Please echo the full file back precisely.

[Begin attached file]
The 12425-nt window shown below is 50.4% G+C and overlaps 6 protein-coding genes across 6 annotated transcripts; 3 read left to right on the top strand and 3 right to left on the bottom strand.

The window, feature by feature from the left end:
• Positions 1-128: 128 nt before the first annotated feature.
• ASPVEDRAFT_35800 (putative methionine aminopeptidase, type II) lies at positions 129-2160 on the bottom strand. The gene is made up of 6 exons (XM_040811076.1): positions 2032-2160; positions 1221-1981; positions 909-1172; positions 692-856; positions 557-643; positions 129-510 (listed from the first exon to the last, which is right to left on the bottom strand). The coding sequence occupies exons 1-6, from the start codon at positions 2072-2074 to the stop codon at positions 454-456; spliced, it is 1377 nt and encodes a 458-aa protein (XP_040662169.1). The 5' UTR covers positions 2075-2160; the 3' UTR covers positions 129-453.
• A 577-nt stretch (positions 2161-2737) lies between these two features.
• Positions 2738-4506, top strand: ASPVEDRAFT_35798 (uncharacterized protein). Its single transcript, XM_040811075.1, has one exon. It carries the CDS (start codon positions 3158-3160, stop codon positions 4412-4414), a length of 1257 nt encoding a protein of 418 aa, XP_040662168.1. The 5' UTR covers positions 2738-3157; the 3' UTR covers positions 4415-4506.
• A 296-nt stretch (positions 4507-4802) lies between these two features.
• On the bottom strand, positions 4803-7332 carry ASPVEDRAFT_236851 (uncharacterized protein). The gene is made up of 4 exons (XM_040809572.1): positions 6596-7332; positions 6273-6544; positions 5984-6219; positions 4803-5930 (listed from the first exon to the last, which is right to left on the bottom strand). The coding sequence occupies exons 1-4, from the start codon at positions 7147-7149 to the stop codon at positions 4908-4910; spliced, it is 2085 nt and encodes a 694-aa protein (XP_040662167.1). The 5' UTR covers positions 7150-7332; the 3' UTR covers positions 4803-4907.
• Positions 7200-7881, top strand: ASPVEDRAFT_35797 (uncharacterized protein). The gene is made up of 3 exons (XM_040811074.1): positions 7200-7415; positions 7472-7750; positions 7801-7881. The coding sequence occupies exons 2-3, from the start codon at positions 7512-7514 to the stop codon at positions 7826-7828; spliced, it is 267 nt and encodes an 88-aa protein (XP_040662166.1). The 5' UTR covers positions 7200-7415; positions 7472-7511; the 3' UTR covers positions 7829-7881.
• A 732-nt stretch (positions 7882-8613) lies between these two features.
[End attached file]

The 12425-nt window shown below is 50.4% G+C and overlaps 6 protein-coding genes across 6 annotated transcripts; 3 read left to right on the top strand and 3 right to left on the bottom strand.

The window, feature by feature from the left end:
• Positions 1-128: 128 nt before the first annotated feature.
• ASPVEDRAFT_35800 (putative methionine aminopeptidase, type II) lies at positions 129-2160 on the bottom strand. The gene is made up of 6 exons (XM_040811076.1): positions 2032-2160; positions 1221-1981; positions 909-1172; positions 692-856; positions 557-643; positions 129-510 (listed from the first exon to the last, which is right to left on the bottom strand). The coding sequence occupies exons 1-6, from the start codon at positions 2072-2074 to the stop codon at positions 454-456; spliced, it is 1377 nt and encodes a 458-aa protein (XP_040662169.1). The 5' UTR covers positions 2075-2160; the 3' UTR covers positions 129-453.
• A 577-nt stretch (positions 2161-2737) lies between these two features.
• Positions 2738-4506, top strand: ASPVEDRAFT_35798 (uncharacterized protein). Its single transcript, XM_040811075.1, has one exon. It carries the CDS (start codon positions 3158-3160, stop codon positions 4412-4414), a length of 1257 nt encoding a protein of 418 aa, XP_040662168.1. The 5' UTR covers positions 2738-3157; the 3' UTR covers positions 4415-4506.
• A 296-nt stretch (positions 4507-4802) lies between these two features.
• On the bottom strand, positions 4803-7332 carry ASPVEDRAFT_236851 (uncharacterized protein). The gene is made up of 4 exons (XM_040809572.1): positions 6596-7332; positions 6273-6544; positions 5984-6219; positions 4803-5930 (listed from the first exon to the last, which is right to left on the bottom strand). The coding sequence occupies exons 1-4, from the start codon at positions 7147-7149 to the stop codon at positions 4908-4910; spliced, it is 2085 nt and encodes a 694-aa protein (XP_040662167.1). The 5' UTR covers positions 7150-7332; the 3' UTR covers positions 4803-4907.
• Positions 7200-7881, top strand: ASPVEDRAFT_35797 (uncharacterized protein). The gene is made up of 3 exons (XM_040811074.1): positions 7200-7415; positions 7472-7750; positions 7801-7881. The coding sequence occupies exons 2-3, from the start codon at positions 7512-7514 to the stop codon at positions 7826-7828; spliced, it is 267 nt and encodes an 88-aa protein (XP_040662166.1). The 5' UTR covers positions 7200-7415; positions 7472-7511; the 3' UTR covers positions 7829-7881.
• A 732-nt stretch (positions 7882-8613) lies between these two features.